This video by the art collective Chim↑Pom is part of the exhibition at the Baron Gallery in Oberlin, opening on March 1. It was originally shown in May 2011 as part of an exhibit at Mujin-to Productions called Real Times. In an interview on Frontline, Ryutaro Ushiro described how the film came to be made:
Many of the pieces we exhibited are constructed from going there or gathering materials from there or taking pictures in Fukushima. [Some] members [of Chim↑Pom] had spent a while up there, volunteering for a month, [and they] had taken photographs…. But just exhibiting photographs made our work not too dissimilar from the work of the media….
There are [three] pieces that we actually filmed in Fukushima. We went to Soma, which is about 50 kilometers from the plant, and an area where not many volunteers are going. So there are lots of young people who have been struck by the disaster, and because volunteers won’t go near the town, these young people have not only had to live through the tsunami but are doing their own rescue and relief efforts. They have a lot to do. They have to volunteer; they’re the ones heading up the reconstruction.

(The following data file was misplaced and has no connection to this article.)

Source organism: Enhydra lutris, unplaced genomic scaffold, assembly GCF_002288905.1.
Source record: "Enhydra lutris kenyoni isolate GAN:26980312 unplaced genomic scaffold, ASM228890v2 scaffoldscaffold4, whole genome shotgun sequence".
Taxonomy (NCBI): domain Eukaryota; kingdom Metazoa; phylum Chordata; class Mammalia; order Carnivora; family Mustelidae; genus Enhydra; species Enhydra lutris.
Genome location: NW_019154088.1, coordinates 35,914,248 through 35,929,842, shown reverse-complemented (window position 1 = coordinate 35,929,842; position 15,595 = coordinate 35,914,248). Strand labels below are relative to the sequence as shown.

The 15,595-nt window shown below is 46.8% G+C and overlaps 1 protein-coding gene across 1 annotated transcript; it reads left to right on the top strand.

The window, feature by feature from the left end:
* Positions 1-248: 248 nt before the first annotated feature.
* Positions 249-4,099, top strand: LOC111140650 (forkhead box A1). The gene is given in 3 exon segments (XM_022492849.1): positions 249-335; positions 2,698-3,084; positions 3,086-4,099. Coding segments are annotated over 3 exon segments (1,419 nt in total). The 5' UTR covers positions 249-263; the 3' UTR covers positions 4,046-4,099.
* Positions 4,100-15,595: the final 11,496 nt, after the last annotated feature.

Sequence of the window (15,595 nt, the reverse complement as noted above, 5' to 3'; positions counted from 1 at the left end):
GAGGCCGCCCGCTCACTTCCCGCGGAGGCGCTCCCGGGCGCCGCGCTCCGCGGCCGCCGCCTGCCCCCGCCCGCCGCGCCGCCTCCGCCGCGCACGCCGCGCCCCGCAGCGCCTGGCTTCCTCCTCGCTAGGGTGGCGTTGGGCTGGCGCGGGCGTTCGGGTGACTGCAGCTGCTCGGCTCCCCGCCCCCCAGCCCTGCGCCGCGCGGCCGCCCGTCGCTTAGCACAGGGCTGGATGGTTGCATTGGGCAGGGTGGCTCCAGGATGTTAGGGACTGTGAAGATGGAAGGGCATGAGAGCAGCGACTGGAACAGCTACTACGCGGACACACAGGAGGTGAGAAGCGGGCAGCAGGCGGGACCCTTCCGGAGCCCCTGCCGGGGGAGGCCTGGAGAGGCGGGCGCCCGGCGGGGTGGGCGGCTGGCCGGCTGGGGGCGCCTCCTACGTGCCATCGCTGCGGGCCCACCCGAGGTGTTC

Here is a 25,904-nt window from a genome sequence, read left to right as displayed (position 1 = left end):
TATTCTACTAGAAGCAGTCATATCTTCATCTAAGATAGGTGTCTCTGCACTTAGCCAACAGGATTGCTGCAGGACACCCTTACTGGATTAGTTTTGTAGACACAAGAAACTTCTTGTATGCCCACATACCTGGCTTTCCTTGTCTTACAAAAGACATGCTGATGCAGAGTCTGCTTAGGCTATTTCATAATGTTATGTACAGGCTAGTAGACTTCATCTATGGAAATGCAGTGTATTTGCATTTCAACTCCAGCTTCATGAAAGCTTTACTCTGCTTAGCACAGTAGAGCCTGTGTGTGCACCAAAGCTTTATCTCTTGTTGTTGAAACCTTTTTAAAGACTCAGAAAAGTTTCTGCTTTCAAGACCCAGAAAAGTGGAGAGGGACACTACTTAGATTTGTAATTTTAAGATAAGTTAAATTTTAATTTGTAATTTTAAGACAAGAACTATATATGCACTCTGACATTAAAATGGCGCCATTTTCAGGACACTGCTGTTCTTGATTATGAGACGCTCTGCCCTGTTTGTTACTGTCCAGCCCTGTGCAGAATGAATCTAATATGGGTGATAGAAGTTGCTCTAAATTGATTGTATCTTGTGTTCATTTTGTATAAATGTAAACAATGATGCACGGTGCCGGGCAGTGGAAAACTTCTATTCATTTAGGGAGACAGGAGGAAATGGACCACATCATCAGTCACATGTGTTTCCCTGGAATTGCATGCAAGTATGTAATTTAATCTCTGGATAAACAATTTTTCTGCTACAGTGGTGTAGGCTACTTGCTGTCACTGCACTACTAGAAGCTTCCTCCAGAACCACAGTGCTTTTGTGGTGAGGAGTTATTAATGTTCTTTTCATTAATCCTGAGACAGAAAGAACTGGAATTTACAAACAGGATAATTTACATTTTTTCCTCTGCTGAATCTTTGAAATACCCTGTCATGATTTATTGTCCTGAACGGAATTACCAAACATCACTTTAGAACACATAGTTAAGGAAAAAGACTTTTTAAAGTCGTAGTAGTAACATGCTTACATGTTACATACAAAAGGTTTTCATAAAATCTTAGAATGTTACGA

So we got together with them to create the 100 Cheers. We ad-libbed and cheered based on whatever we felt at the time, starting with “Here we go!” to “We’re going to rebuild!,” to there were things about radiation, to “I want a girlfriend!” to “I want a car!” Anything was OK. From: interview with Ryutaro Ushiro, Frontline: the Atomic Artists, PBS: http://www.pbs.org/wgbh/pages/frontline/the-atomic-artists/art-cannot-be-powerless/
As the extent of the crisis at Fukushima Daichi became more apparent, Chim↑Pom acted quickly with an update to the famous mural of Nagasaki and Hiroshima by Taro Okamoto. They called this project, Level Seven: the Myth of Tomorrow.
The members of the collective: Ellie, Ryuta Ushiro, Yasutaka Hayashi, Masataka Okada, Toshinori Mizuno, Motomu Inaoka